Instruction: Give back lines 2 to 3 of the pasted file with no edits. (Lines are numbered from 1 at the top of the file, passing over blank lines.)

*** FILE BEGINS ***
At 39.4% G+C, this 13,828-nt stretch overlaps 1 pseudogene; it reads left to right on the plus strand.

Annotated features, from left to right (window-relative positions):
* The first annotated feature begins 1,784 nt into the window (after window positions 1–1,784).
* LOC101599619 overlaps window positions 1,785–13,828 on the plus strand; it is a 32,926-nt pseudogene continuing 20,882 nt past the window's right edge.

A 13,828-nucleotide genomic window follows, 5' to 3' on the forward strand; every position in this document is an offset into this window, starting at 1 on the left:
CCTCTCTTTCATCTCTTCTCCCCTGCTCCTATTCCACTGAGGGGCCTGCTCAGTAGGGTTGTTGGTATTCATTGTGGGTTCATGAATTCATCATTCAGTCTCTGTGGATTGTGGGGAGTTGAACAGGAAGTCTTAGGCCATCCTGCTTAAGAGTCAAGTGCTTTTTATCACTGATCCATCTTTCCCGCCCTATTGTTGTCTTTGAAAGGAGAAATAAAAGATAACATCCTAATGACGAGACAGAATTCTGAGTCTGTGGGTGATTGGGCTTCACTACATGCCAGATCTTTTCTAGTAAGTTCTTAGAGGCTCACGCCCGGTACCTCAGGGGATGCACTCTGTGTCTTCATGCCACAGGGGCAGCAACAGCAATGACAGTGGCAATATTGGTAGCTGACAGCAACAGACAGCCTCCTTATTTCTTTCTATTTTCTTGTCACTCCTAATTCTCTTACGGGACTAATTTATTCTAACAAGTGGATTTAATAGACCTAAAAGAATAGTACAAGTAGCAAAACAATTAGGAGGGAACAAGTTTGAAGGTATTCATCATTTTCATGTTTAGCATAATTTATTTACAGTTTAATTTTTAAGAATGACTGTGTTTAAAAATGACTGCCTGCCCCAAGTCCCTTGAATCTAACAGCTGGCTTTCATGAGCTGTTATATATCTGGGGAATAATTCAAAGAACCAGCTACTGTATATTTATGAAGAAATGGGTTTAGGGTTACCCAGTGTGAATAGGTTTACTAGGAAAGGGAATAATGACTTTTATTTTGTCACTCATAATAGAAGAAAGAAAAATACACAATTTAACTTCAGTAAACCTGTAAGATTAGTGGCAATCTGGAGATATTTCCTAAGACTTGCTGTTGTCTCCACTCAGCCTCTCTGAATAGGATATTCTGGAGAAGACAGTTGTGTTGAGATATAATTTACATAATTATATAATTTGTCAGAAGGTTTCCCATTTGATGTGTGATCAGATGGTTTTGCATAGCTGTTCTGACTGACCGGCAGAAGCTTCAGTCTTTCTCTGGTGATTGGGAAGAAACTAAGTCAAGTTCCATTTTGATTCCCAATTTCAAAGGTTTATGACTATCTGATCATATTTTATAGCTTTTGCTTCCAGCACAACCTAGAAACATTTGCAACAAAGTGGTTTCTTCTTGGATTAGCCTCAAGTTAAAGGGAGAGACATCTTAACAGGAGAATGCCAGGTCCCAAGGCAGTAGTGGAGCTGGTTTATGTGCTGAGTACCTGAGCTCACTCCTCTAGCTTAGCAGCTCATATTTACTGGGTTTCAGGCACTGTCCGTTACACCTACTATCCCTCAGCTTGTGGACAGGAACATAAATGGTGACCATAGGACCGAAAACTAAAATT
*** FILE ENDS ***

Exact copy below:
Annotated features, from left to right (window-relative positions):
* The first annotated feature begins 1,784 nt into the window (after window positions 1–1,784).